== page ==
What makes a good leader?

  • Published
  • By Senior Master Sgt. Kimberly Perry
  • 319th Contracting Squadron
What makes a good leader? You can ask that question to 20 different people and get 20 different answers. Who's right? I'd say probably all 20 of them. Our professional military education provides us the tools to be good leaders and a long list of traits and expectations that we are to adhere to and uphold. Our personal experiences, good or bad, mold us from there. It wasn't until I was assigned to a heavy construction unit, 819th RED HORSE, from 1998 to 2002, which I realized as a staff sergeant that my responsibilities would only increase from that point forward. RED HORSE has a motto that goes, "Lead, follow or get the hell out of the way." I managed to do all three while I was assigned, and probably learned the majority of what I know today about leadership during that time frame. It is from my personal experiences that I have put together what I feel makes a good leader.

For me, it all starts with having a solid individual foundation that applies on-and off-duty. The basics are to have strong morals, unquestionable integrity and high standards. Be polite, be kind and be helpful. Have pride in our service and respect for our flag. Set the example for our Airmen. And most importantly, be here for the right reasons and not self-serving ones. At the end of the day, if you can't be respected as a person, then you'll have a heck of a time getting anyone to follow you.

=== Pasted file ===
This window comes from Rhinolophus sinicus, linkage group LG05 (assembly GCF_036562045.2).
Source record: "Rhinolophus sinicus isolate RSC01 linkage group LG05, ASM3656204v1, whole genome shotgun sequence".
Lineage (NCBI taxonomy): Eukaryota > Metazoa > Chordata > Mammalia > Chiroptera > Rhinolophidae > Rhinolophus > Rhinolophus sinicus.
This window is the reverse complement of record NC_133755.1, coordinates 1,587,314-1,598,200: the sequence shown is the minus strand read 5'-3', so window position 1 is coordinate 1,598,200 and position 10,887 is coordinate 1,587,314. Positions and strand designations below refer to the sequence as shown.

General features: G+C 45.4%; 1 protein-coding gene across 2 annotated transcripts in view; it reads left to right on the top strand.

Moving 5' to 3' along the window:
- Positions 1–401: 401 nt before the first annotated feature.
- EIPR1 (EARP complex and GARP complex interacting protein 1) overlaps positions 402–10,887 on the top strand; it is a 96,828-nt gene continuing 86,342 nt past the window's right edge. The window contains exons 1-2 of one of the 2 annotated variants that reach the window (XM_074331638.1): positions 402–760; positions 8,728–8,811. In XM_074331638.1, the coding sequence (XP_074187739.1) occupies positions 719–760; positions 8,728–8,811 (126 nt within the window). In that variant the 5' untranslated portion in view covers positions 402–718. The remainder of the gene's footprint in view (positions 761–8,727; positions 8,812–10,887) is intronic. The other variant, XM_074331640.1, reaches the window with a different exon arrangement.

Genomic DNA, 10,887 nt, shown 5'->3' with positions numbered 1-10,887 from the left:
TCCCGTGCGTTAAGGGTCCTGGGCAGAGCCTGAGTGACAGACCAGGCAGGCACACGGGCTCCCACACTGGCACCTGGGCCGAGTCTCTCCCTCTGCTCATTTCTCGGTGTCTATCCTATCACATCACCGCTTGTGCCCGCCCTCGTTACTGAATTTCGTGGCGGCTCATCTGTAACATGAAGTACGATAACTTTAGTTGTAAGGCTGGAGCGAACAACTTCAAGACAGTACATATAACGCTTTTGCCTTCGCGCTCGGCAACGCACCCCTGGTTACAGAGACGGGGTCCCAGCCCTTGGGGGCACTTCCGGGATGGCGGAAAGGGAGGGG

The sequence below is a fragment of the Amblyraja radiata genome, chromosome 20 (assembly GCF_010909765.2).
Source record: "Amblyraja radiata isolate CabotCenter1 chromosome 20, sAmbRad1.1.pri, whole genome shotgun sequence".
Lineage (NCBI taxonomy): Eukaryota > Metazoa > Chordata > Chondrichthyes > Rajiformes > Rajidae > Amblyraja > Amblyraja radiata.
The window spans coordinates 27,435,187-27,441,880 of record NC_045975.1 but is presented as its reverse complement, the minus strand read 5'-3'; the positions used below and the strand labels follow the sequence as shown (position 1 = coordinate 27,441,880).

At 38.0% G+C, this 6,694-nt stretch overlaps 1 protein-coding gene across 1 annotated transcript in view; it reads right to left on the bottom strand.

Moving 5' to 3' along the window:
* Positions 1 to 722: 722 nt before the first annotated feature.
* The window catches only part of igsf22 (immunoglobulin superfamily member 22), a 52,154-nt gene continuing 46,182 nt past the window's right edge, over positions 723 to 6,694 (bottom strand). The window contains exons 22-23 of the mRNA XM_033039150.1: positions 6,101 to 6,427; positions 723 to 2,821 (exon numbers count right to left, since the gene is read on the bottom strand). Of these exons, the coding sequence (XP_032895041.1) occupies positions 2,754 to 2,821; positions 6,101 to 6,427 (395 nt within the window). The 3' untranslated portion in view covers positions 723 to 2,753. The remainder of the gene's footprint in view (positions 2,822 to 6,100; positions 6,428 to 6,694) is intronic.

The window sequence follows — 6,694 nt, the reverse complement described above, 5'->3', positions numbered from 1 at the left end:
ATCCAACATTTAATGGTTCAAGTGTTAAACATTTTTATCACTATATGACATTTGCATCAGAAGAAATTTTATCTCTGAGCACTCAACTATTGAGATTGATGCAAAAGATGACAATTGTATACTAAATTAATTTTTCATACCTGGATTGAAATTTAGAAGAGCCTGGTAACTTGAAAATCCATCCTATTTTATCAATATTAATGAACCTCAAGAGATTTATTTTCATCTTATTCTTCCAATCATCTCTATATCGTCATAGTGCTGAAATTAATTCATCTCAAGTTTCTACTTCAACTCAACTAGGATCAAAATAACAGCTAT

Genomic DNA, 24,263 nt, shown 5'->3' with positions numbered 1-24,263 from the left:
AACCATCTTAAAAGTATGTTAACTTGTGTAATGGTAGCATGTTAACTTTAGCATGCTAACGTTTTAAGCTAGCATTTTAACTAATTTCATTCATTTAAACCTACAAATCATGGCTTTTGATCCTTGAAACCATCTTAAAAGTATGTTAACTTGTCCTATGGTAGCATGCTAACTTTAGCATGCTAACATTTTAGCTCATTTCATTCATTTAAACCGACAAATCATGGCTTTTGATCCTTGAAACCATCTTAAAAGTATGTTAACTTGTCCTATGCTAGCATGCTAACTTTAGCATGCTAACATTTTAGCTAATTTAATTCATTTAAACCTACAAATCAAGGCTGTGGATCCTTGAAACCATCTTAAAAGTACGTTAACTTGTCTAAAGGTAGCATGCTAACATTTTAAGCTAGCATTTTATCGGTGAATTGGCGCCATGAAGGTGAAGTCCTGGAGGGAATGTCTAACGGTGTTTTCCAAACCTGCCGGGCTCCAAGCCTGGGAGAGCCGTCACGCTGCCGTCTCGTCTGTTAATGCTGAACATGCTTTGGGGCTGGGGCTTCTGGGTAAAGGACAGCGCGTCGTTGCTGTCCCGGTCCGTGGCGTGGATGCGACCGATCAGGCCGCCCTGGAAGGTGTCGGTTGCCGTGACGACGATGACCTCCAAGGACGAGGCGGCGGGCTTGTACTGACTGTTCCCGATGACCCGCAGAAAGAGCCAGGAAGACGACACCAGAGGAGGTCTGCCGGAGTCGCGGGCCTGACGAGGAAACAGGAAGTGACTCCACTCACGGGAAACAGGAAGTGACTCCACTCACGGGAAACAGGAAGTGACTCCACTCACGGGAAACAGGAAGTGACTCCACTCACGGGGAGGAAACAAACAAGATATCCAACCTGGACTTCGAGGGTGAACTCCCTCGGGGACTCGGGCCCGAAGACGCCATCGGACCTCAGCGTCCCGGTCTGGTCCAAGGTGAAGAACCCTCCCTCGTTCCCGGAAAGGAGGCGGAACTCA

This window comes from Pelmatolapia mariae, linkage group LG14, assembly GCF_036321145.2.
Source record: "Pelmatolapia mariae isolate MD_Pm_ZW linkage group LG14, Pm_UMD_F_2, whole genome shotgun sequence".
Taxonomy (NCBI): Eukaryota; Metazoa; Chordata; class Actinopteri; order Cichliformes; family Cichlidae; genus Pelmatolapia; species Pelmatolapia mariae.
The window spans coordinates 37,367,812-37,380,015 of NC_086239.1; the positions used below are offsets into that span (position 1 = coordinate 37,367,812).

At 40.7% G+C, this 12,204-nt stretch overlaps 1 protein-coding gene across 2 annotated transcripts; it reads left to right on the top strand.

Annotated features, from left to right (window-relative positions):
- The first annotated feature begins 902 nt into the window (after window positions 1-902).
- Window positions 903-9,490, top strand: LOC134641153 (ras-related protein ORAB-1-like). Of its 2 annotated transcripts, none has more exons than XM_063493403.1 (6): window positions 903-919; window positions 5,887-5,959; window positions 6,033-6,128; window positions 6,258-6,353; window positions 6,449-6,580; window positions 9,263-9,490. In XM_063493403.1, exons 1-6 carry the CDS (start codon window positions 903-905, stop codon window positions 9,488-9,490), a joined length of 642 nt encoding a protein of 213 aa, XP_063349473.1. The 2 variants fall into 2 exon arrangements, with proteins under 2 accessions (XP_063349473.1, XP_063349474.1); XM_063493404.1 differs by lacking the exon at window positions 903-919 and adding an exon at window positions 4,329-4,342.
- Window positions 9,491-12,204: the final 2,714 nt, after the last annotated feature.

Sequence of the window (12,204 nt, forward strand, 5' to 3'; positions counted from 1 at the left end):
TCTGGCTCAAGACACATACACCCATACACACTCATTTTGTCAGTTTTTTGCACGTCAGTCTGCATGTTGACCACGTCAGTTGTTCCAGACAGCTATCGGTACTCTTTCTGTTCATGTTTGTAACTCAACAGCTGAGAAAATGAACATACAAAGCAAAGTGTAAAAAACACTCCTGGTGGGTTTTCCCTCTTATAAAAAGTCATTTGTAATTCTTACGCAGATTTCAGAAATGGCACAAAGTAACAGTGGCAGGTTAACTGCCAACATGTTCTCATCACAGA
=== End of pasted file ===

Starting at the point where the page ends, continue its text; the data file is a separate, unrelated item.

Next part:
Be relevant and willing to do your part when it comes to the mission. To me, this includes more than just being educated or technically proficient at your job. It's about being flexible and ready to change in support of our continually growing and evolving service. Don't get me wrong, I still get a warm fuzzy feeling at the sound of a fighter jet flying overhead, but to a lot of us it's not just about the airplanes anymore. In addition to our Air Force mission we are consistently being asked to support our sister services, and for some the price has been high. Regardless, we all have to be prepared to deploy at a moment's notice into austere conditions, and with that comes a critical need for a physically fit force. If you can't lead your Airmen to the gym or out the door on deployment, then you probably won't be very successful leading them anywhere else.

Use your words wisely; sincere communication is an important part of the job. If you don't speak up, you'll be over looked. If you speak too much, you'll be avoided. You need to be the right mix of politician, counselor and parent. All while telling the truth, the whole truth and nothing but the truth. Maintain your credibility by not making excuses for poor performance, by not feeding the rumor mill and by living up to your word. And as my mom taught me, if you don't have anything nice to say (and it doesn't need to be said) then don't say anything at all.

So based on my many years of experience, having a solid foundation, being relevant, and using your words wisely are the three areas that I feel are most important when being a good leader. You'll agree or disagree with that based on your own experiences. In closing, I'd like to share a quote that I think sums the subject up very nicely.

"A true leader has the confidence to stand alone, the courage to make tough decisions, and the compassion to listen to the needs of others. He does not set out to be a leader, but becomes one by the quality of his actions and the integrity of his intent. In the end, true leaders are much like eagles ... they don't flock, you find them one at a time." - Anonymous